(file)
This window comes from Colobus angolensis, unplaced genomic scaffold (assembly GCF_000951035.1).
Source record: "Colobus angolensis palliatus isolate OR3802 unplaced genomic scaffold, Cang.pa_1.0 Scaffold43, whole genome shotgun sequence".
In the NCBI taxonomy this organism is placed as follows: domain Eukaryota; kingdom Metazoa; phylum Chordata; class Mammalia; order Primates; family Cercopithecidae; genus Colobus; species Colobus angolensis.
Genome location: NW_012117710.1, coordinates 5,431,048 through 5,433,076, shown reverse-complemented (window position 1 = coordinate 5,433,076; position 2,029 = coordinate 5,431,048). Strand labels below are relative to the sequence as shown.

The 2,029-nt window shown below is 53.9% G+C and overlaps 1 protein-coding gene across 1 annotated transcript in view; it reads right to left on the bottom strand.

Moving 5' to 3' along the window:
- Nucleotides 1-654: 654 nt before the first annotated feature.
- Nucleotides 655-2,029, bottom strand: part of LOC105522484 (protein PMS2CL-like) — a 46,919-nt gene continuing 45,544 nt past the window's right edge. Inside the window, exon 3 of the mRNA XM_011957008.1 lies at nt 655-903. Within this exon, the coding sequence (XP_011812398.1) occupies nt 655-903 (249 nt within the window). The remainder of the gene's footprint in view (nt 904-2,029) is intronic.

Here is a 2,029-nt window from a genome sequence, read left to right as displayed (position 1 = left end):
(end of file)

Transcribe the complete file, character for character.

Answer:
This window comes from Colobus angolensis, unplaced genomic scaffold (assembly GCF_000951035.1).
Source record: "Colobus angolensis palliatus isolate OR3802 unplaced genomic scaffold, Cang.pa_1.0 Scaffold43, whole genome shotgun sequence".
In the NCBI taxonomy this organism is placed as follows: domain Eukaryota; kingdom Metazoa; phylum Chordata; class Mammalia; order Primates; family Cercopithecidae; genus Colobus; species Colobus angolensis.
Genome location: NW_012117710.1, coordinates 5,431,048 through 5,433,076, shown reverse-complemented (window position 1 = coordinate 5,433,076; position 2,029 = coordinate 5,431,048). Strand labels below are relative to the sequence as shown.

The 2,029-nt window shown below is 53.9% G+C and overlaps 1 protein-coding gene across 1 annotated transcript in view; it reads right to left on the bottom strand.

Moving 5' to 3' along the window:
- Nucleotides 1-654: 654 nt before the first annotated feature.
- Nucleotides 655-2,029, bottom strand: part of LOC105522484 (protein PMS2CL-like) — a 46,919-nt gene continuing 45,544 nt past the window's right edge. Inside the window, exon 3 of the mRNA XM_011957008.1 lies at nt 655-903. Within this exon, the coding sequence (XP_011812398.1) occupies nt 655-903 (249 nt within the window). The remainder of the gene's footprint in view (nt 904-2,029) is intronic.

Here is a 2,029-nt window from a genome sequence, read left to right as displayed (position 1 = left end):